Not everyone understands the “rat rod” thing. “What colour are you going to paint it?” a few people asked. But many more appreciated the creativity that goes into creating a truck that’s an homage to big motors and loud noise, something that is completely unique and an expression of its builder. As a watercolour painter, I may not actually appreciate the noise part, but the individuality is something I can always get behind. I’m pretty proud of my guy, and I can’t wait to see what he’ll build next.

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interior july 2014

The door panel was part of an old Coke machine and comes with bottle opener – so handy!

rat rod overflow

The old Crush bottle was in the truck when we got it. Wade repurposed it as an overflow for the radiator.

Student Art: Flowers

I love painting flowers, and from the looks of my students’ paintings, I’m not the only one! I’ve enjoyed seeing what inspires my beginning & intermediate painters, from works in progress… (aren’t those lovely blue shadows on the daisy petals?)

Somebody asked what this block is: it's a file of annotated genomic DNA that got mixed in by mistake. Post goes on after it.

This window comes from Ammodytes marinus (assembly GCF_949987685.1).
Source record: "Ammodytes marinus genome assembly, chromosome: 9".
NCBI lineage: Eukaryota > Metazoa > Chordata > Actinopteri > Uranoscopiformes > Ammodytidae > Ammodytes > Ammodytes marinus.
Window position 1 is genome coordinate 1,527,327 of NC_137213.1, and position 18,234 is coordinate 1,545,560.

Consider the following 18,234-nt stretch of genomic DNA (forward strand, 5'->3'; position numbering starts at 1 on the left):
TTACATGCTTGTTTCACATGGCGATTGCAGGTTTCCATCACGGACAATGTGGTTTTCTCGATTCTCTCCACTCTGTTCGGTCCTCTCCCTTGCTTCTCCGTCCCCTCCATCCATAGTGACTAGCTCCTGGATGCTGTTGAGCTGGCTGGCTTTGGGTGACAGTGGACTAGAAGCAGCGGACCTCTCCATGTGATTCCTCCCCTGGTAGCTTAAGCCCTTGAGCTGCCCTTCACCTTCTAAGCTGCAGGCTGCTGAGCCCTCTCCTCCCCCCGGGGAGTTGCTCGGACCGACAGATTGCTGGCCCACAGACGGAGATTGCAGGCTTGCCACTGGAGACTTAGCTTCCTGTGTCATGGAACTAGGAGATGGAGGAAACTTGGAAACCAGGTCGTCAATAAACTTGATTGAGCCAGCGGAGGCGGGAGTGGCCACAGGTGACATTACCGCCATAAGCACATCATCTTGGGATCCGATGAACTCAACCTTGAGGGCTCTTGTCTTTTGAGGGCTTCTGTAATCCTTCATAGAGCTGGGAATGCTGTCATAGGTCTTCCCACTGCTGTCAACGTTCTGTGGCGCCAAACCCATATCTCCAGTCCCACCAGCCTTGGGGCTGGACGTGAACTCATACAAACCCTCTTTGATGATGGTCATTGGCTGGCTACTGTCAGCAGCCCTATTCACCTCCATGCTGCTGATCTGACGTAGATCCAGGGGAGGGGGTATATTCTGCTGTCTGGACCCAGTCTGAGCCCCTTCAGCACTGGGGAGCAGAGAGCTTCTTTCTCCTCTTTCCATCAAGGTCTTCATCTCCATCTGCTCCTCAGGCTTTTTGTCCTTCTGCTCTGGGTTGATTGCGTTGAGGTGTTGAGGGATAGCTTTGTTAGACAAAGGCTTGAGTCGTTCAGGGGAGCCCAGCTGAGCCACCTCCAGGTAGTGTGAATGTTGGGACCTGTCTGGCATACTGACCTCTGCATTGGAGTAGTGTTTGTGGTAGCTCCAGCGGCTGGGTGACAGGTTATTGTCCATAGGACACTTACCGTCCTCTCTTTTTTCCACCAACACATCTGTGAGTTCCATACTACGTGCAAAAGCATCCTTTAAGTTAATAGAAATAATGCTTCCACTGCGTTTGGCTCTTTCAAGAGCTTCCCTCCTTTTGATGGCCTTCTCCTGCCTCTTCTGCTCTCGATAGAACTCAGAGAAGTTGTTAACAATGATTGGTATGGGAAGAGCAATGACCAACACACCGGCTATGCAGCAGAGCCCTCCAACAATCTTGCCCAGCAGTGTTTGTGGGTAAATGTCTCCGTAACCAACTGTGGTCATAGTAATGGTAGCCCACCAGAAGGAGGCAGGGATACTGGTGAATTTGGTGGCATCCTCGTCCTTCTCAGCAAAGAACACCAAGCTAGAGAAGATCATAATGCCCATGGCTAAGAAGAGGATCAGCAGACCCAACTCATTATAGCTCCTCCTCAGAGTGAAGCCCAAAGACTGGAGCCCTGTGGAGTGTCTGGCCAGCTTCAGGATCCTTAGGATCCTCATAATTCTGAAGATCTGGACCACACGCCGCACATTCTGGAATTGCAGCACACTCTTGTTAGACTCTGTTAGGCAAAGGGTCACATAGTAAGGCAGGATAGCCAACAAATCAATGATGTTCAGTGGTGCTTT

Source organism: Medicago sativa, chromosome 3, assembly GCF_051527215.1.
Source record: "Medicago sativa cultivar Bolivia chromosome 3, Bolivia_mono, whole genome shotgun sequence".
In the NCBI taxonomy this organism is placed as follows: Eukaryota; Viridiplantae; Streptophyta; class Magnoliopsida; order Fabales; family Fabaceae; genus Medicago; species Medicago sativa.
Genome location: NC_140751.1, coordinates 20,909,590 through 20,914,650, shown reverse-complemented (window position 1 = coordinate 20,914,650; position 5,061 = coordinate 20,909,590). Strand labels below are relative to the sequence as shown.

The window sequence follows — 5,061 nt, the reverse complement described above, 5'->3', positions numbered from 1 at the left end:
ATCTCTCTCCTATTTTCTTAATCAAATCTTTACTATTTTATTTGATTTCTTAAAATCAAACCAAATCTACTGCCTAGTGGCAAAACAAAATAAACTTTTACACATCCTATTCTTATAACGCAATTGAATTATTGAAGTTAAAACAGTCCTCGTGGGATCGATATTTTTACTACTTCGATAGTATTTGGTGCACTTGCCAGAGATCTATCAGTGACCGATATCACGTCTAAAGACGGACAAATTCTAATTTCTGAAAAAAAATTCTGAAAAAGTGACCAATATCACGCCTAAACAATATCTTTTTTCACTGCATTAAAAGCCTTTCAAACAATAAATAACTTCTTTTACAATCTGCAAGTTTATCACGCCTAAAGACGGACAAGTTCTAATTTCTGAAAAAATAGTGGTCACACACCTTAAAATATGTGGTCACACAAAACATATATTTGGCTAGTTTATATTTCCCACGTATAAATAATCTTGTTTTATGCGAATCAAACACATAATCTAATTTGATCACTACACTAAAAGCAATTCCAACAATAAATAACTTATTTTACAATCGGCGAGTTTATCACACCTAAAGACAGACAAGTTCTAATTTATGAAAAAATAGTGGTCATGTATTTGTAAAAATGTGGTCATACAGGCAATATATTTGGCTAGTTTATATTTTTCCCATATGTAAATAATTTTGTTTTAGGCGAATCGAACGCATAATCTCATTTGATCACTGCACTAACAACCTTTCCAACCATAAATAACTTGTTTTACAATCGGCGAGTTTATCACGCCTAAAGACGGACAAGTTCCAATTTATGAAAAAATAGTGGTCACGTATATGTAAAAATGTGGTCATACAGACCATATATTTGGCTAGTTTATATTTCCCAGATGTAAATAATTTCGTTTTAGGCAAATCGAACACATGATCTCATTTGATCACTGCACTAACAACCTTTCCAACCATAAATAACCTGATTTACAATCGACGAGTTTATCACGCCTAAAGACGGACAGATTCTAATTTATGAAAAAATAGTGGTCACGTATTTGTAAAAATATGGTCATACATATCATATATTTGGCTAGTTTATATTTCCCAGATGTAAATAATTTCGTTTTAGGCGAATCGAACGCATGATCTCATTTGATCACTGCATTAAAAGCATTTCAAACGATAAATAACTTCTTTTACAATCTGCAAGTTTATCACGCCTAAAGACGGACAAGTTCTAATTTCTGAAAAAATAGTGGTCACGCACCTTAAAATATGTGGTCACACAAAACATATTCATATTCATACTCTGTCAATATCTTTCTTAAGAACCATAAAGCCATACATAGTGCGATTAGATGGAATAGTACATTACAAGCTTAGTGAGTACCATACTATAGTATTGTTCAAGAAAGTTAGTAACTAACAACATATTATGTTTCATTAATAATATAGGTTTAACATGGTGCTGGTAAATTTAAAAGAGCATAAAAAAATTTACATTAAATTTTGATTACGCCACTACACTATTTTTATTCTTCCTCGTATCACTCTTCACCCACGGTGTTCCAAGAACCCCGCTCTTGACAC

Anna Maria P
Daisy by Anna Maria P

…to completed studies of blossoms large and small…

Gia M

Hydrangea by Gia M

…beautiful purples…(don’t these fluid paintings hold some lovely watermarks?)

Joyce Nelson-Avila

Violets by Joyce A

Maya Bankova

Orchids by Maya B

…and pinks…

Soft colours flow so beautifully when painted loosely.

Viviane Louwies

Lilies by Viviane L.

…realism and fluidity combined.

In my new watercolor class, I focus exclusively on painting florals, because they are so fun to paint loosely and fluidly. Here’s a painting by Susan D. that is part of the negative painting lesson in my new floral class:

Daisy by Susan D.

Daisy by Susan D.

You can join the class and save 60% off the price before July 31st. Plus you get my “Basics” class for free with every class registration. Join here: http://bit.ly/TNZQw9 The courses together are valued at $119, and you get them both for $30. Remember that you can comment on every lesson and share your projects for instructor guidance and criticism, I check in regularly to interact with my students.

Thanks to all my students for joining my classes! These watercolour workshops really help me to pursue my watercolour dream, supporting the costs of supplies, framing and exhibiting, and they also benefit me by helping me to really think about why and how I paint the way I do.